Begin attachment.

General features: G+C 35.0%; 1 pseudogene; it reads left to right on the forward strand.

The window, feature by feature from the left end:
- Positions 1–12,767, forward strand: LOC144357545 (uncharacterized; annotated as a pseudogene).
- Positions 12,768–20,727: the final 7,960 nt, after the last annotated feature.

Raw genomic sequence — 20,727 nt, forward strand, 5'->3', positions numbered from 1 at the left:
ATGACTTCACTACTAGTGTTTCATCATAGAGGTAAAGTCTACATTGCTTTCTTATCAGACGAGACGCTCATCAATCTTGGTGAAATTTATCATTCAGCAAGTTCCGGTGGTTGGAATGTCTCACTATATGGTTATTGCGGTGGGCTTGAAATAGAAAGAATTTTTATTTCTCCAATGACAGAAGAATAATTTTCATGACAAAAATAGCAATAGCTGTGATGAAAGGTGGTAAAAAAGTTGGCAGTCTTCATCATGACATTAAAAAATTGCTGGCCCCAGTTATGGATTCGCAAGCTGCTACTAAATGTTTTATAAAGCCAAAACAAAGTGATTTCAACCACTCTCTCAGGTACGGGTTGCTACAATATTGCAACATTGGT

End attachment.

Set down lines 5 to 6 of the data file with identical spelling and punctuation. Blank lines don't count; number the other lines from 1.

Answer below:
Raw genomic sequence — 20,727 nt, forward strand, 5'->3', positions numbered from 1 at the left:
ATGACTTCACTACTAGTGTTTCATCATAGAGGTAAAGTCTACATTGCTTTCTTATCAGACGAGACGCTCATCAATCTTGGTGAAATTTATCATTCAGCAAGTTCCGGTGGTTGGAATGTCTCACTATATGGTTATTGCGGTGGGCTTGAAATAGAAAGAATTTTTATTTCTCCAATGACAGAAGAATAATTTTCATGACAAAAATAGCAATAGCTGTGATGAAAGGTGGTAAAAAAGTTGGCAGTCTTCATCATGACATTAAAAAATTGCTGGCCCCAGTTATGGATTCGCAAGCTGCTACTAAATGTTTTATAAAGCCAAAACAAAGTGATTTCAACCACTCTCTCAGGTACGGGTTGCTACAATATTGCAACATTGGT